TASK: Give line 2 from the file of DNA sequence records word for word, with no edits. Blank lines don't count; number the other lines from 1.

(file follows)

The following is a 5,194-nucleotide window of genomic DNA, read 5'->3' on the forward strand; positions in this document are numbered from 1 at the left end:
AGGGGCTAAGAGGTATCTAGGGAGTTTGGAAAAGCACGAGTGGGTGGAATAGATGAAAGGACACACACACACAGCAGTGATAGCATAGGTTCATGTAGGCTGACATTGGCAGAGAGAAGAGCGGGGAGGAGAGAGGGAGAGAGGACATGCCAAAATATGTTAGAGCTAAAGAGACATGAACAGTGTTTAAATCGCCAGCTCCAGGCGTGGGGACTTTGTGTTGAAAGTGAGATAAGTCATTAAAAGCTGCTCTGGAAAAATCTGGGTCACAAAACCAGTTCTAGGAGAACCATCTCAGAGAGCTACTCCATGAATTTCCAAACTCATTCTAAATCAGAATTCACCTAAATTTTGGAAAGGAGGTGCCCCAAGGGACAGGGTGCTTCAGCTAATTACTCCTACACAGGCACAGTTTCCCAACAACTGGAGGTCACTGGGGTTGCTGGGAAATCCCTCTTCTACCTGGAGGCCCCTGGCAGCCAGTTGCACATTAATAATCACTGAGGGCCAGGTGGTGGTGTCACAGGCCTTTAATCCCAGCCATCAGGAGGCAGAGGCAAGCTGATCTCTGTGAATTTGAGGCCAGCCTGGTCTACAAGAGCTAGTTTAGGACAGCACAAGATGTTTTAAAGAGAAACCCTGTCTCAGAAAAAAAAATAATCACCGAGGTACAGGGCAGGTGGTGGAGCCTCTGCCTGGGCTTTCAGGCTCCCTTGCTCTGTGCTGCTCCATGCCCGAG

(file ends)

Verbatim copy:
AGGGGCTAAGAGGTATCTAGGGAGTTTGGAAAAGCACGAGTGGGTGGAATAGATGAAAGGACACACACACACAGCAGTGATAGCATAGGTTCATGTAGGCTGACATTGGCAGAGAGAAGAGCGGGGAGGAGAGAGGGAGAGAGGACATGCCAAAATATGTTAGAGCTAAAGAGACATGAACAGTGTTTAAATCGCCAGCTCCAGGCGTGGGGACTTTGTGTTGAAAGTGAGATAAGTCATTAAAAGCTGCTCTGGAAAAATCTGGGTCACAAAACCAGTTCTAGGAGAACCATCTCAGAGAGCTACTCCATGAATTTCCAAACTCATTCTAAATCAGAATTCACCTAAATTTTGGAAAGGAGGTGCCCCAAGGGACAGGGTGCTTCAGCTAATTACTCCTACACAGGCACAGTTTCCCAACAACTGGAGGTCACTGGGGTTGCTGGGAAATCCCTCTTCTACCTGGAGGCCCCTGGCAGCCAGTTGCACATTAATAATCACTGAGGGCCAGGTGGTGGTGTCACAGGCCTTTAATCCCAGCCATCAGGAGGCAGAGGCAAGCTGATCTCTGTGAATTTGAGGCCAGCCTGGTCTACAAGAGCTAGTTTAGGACAGCACAAGATGTTTTAAAGAGAAACCCTGTCTCAGAAAAAAAAATAATCACCGAGGTACAGGGCAGGTGGTGGAGCCTCTGCCTGGGCTTTCAGGCTCCCTTGCTCTGTGCTGCTCCATGCCCGAG